Furring out rafters

Discussion in 'Remodel Forum & Blog' started by nelsonba, Nov 9, 2007.

  1. nelsonba

    nelsonba Member

    Messages:
    118
    Location:
    Minnesota
    I'm planning to fur out 2x4 rafters with 2x2s to make room for more insulation. Can I nail them or do I need to use screws? I'll be covering them with drywall. Do I need to use longer drywall screws?
  2. jadnashua

    jadnashua Retired Defense Industry Engineer xxx

    Messages:
    22,324
    Location:
    New England
    I'd slap some construction adhesive on and screw them together. Nailing a 2x4 could be bouncy, screwing would be more direct. You'd be less likely to split things if you drilled through the 2x2 first.
  3. statjunk

    statjunk DIY Senior Member

    Messages:
    542
    Since it's furring I'd use a finish nailer. You're going to run screws through it while doing the drywall so I wouldn't bother doing to much work to keep the furring in place. You need to have a screw into the joist 1/2". Do the math to figure out what length screw you'll need for your drywall. I'd bet a 1 5/8" would do you fine.

    Tom
  4. jadnashua

    jadnashua Retired Defense Industry Engineer xxx

    Messages:
    22,324
    Location:
    New England
    1/2 drywall + 1.5" 2x2 (maybe more), need at least a 2.5" screw. If the 2x2 isn't tight, the screw for the drywall may not catch right away and then it will jack the two apart. WIth a bead of construction adhesive there, it won't move. If you've got a nailer, then I'd forgo the screws, but still slap some glue up there.
  5. Livin4Real

    Livin4Real New Member

    Messages:
    192
    Location:
    Indianapolis, IN
    I don't know anyone that uses 2.5" drywall screws, most are 1.25" so the furring strips must be securely attached to the rafter because the drywall screws aren't going to penetrate the actual rafter, just the furring strip unless of course you want to drop twice as much money on the extra long screws to do all the drywall with.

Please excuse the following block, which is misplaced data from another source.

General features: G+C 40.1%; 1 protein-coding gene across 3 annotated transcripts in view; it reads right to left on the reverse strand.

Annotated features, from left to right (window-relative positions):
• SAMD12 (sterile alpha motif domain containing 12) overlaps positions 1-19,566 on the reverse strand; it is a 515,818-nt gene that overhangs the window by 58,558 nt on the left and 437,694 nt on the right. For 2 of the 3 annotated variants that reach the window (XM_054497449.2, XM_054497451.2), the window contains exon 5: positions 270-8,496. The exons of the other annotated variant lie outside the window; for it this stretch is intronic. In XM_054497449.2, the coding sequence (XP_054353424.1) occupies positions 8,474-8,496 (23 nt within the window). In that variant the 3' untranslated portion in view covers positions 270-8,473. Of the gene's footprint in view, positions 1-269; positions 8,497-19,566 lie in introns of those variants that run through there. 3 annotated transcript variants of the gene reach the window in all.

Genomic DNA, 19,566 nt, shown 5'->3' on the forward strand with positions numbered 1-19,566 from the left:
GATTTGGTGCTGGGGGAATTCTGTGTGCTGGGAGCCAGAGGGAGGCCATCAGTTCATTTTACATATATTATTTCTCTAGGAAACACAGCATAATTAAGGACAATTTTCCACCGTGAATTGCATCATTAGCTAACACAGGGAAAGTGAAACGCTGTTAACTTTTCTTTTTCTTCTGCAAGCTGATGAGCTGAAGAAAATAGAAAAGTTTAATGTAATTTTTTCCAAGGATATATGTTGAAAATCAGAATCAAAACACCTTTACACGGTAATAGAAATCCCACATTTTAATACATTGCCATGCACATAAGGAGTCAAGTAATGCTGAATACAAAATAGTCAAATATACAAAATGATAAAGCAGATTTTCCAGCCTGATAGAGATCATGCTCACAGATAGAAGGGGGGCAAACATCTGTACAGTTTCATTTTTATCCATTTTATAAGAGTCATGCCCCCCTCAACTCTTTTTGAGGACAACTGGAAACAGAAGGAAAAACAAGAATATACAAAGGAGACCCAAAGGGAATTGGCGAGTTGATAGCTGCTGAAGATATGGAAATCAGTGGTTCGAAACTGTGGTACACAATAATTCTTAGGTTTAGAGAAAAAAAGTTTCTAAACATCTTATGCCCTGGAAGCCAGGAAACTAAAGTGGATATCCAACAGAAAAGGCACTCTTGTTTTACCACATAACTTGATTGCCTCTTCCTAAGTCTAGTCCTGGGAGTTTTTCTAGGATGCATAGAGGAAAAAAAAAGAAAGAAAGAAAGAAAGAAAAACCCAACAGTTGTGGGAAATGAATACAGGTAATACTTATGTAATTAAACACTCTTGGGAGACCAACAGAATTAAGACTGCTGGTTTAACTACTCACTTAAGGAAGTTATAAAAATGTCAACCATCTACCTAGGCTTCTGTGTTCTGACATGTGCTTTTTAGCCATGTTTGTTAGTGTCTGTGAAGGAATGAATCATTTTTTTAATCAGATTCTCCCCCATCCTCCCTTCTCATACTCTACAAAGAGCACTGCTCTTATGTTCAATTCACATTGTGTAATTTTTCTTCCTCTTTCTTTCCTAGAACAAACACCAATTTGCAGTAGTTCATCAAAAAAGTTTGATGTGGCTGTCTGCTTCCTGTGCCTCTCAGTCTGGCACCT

6. AZ Contractor

    AZ Contractor In the Trades

    Messages:
    90
    Location:
    Phoenix, AZ
    I always over-engineer things planning for the worst.

    I would glue and screw the furring strips and nail some gussets on them in various locations.

    A little extra work can make a huge difference.
  7. statjunk

    statjunk DIY Senior Member

    Messages:
    542
    Yup missed the furring strip size. When I think furring I'm thinking thin. Yeah you'll need longer screws.

    Any reason you don't just sister up the joists?

    Tom
  8. nelsonba

    nelsonba Member

    Messages:
    118
    Location:
    Minnesota
    I might

    I guess I was thinking it would be cheaper to put 2x2s on than to sister with 2x6s. But perhaps the additional cost of screws, construction adhesive, my time, etc... isn't worth it. If I sister, I assume I can just nail it together, right?

    However, If I sister them, I'm going to have nails from the roofing material getting in the way. Best to just pound them over? Or should I try to cut them off?
    Last edited: Nov 12, 2007
  9. statjunk

    statjunk DIY Senior Member

    Messages:
    542
    If you sister you're going to want to choose a smaller board like a 2x4. Given that you are attempting to add additional insulation I'd just go ahead with your furring out idea. It will be easier to acheive a better insulation result.

    Sorry for sending you in another direction that perhaps isn't the best.

    I'd glue and finish nail in your 2x2 furring. Then get some long screws to run your drywall with.

    Tom
  10. jadnashua

    jadnashua Retired Defense Industry Engineer xxx

    Messages:
    22,324
    Location:
    New England
    If the existing rafters aren't all nice and straight, you could straighten up the ceiling with some sisters. It would be possible with furring strips, but harder as each one may be different. Even if you used a 2x6, you want it to extend below the existing lumber, so it wouldn't have to go all the way to the roof decking. A 2x6 is in the order of 5.25-5.5" wide. The roofing nails probably don't stick too far through.
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